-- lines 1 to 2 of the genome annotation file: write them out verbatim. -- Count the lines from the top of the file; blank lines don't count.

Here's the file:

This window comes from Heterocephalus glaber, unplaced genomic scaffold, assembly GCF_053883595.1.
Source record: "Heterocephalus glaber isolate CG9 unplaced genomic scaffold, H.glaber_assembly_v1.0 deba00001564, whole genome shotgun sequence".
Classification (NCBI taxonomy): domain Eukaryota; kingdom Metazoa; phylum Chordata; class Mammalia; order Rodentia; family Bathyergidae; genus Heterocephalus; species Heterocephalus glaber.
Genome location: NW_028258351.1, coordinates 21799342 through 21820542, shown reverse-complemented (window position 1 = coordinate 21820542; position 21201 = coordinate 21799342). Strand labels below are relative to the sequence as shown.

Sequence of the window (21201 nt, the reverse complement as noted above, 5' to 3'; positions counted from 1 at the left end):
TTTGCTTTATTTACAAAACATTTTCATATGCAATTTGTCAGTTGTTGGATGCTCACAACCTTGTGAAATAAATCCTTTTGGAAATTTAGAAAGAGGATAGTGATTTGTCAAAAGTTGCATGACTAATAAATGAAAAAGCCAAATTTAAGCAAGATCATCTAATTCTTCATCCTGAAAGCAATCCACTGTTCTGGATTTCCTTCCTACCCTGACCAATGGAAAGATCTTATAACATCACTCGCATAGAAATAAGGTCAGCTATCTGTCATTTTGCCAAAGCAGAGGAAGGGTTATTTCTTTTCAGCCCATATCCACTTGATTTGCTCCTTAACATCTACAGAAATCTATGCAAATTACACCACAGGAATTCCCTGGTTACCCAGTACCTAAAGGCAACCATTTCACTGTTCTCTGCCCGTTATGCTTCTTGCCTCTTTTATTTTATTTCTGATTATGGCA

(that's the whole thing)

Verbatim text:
This window comes from Heterocephalus glaber, unplaced genomic scaffold, assembly GCF_053883595.1.
Source record: "Heterocephalus glaber isolate CG9 unplaced genomic scaffold, H.glaber_assembly_v1.0 deba00001564, whole genome shotgun sequence".